Twitter Play-by-Play of the Champlain on the Anishinabe-Aki Colloquium: Day One

At the Champlain on the Anishinabe-Aki Colloquium at Carleton University this week, there were quite a few of us glued to our various electronic devices. No, we weren’t rudely texting while the panelists were speaking (well, at least I wasn’t); we were projecting their words to the Twitterverse. We were retweeted and queried by other Twitterhistorians and museums alike, adding another layer of conversation to the conference.

This also may amount to more of a Twitter play-by-play of the colloquium’s proceedings, not only the most popular and witty of the tweets. While most but not all of the tweeting is in English, many of the presenters and audience questions were using French. I can just more easily wrestle my thoughts and summaries of events into 140 characters in English.

(Fair warning: I may be biased in favour of my own tweets, but there were so many other witty people tweeting I am sure that there will be plenty of variety! Most of these come from the official conference hashtag at #cuchamplain.)

Continue reading “Twitter Play-by-Play of the Champlain on the Anishinabe-Aki Colloquium: Day One”

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Anishinabe-Aki! Or, the Importance of the Kneeling “Indian Scout” Statue’s Light Show

I can already tell that this post is going to be longer than I intended it to be. Bear with me, because it is important.

These past two days, I have been attending and volunteering at the Champlain on the Anishinabe Aki: Histories and Memories of an Encounter colloquium at Carleton University. This conference blew me away, particularly because of the strong First Nation – Anishinaabeg – presence. We began each day with smudging ceremonies, prayer, and singing from elders and youths, and frequently the Anishinaabeg got in the final word in the panels and audience questions as well. Conference organizers and participants acknowledged and thanked the Anishinaabeg for welcoming them onto unsurrendered Anishinaabeg land. They were not sidelined as is so often seen in academic conferences. The panels also had a good balance of English and French speakers, and the interpretive services available for all participants that needed them – panelists and audience members – was phenomenal, promoting a wonderful amount of dialogue between many groups from what is now Canada as well as France.

The theme of the conference was to be along the Champlain commemorations and historical encounters with the Anishinaabeg people, but the panels discussions did not linger as much as expected on the man that was Champlain and the celebratory commemorations that have been occurring to mark the 400th anniversary of his short (two week?) visit to the Ottawa River valley region. When they did, the speakers generally brought critical reflection to their panels. The standard narratives of positive, superficial encounters between Champlain, Tesouat (the “Indians” have names!) that are so often presented in official commemorations were questioned, and the negative effects of such stories was discussed; by celebrating Champlain’s historical journey and the supposed arrival of 400 years of francophonie in the Ottawa region that resulted, the long histories of First Nation persecution in the region are marginalized and glossed over.

One image dominated the conference and was discussed on multiple occasions: that of the famous Samuel de Champlain statue on Nepean Point, behind the National Art Gallery in Ottawa. The statue has been criticized for being an inaccurate representation of the physical likeness of Champlain, and also because he is apparently holding his astrolabe upside down (perhaps to reinforce the image of a cross being held aloft). Many have also insisted that the artifact known as “Champlain’s astrolabe” – which served as a model for the one that the statue holds – may not have been Champlain’s astrolabe after all.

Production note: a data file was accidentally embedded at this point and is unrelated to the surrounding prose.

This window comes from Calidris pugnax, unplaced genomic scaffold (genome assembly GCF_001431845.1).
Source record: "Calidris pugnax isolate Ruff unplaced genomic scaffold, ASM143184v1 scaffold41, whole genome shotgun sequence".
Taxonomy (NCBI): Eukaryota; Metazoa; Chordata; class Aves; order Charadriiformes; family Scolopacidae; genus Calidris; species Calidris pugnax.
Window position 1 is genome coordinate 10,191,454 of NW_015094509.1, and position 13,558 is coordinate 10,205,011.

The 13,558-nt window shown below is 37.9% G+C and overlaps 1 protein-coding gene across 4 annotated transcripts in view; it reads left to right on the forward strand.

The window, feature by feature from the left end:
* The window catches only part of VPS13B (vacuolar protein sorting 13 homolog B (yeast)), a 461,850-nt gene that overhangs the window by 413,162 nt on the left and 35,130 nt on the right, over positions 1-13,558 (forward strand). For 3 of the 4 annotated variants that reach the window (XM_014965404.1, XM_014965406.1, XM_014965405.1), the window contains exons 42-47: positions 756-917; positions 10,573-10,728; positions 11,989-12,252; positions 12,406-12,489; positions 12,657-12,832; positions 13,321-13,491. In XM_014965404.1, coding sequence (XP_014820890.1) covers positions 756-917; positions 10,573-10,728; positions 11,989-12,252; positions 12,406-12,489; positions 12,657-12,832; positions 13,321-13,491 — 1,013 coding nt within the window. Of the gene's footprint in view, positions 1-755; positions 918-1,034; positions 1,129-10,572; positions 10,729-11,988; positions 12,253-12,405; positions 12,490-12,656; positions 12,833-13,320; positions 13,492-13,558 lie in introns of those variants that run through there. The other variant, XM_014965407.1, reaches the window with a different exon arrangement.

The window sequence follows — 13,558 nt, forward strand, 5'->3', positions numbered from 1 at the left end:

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The Samuel de Champlain statue on Nepean Point, Ottawa, Ontario. Note astrolabe. Photograph by Lauren Markewicz, summer 2013.

Now, this “heroic” figure isn’t out of step with the style of other similar nationalistic statues coming out of the nineteenth and early twentieth centuries. The work is problematic in many ways, but the most infamous is that it wasn’t always alone on that spot. On the base on the left hand side is a small platform where a statue of an anonymous “Kneeling Indian Tracker”  statue (this year renamed “Kitchi Zibi Omàmìwininì“) stood from 1918 until relatively recently. You can see a photograph here on Jeff Thomas’ website. Whole essays – maybe whole master’s or doctor’s theses – have or can be written about this subject. Long story short, the statue was deemed offensive – kneeling at the feet of Champlain in a subservient position and in stereotypical dress – and was removed.

…And moved to Major’s Hill Park. Which, if you know Ottawa, is actually within sight of Nepean Point, where the Champlain statue still stands, less than 350 metres away. (Here are walking directions, courtesy of Google Maps.) I ran into Jeff Thomas, an urban Mohawk and famed photographer, at Nepean Point this summer where he was working on a photographic project which you can read more about here. I asked him what he thought of the statue being moved. He doesn’t like that the work is now so hidden, and that the figure now looks like he is kneeling before parliament. Incidentally, the figure’s turned head is also gazing back -longingly? – at Champlain or his original post. I can also tell you personally that the statue is hidden in some tall grass behind a washroom building. It’s definitely out of the way. Out of sight, out of mind. As reiterated at several points during the conference, including by Thomas himself, who was a panelist: you can’t just erase history.

Now, as a part of the 400th anniversary celebrations of Champlain’s trip to the Outaouais region, the National Capital Commission is to do three light shows at the Champlain statue, called “Plain-Chant“, starting last night. There is a huge ring of lights surrounding the monument. 

But we didn’t go to Nepean Point. Instead, a bunch of us went to the counter light show at Major’s Hill Park, where the Indian Scout would have remained alone, in the dark, unacknowledged. Some local Anishinabeg people had organized an impromptu counter light show in protest. They festooned the scout with glow sticks (and glow stick bracelets!), broke out the flash lights and bicycle headlights, put on some electric powwow music by A Tribe Called Red, and danced.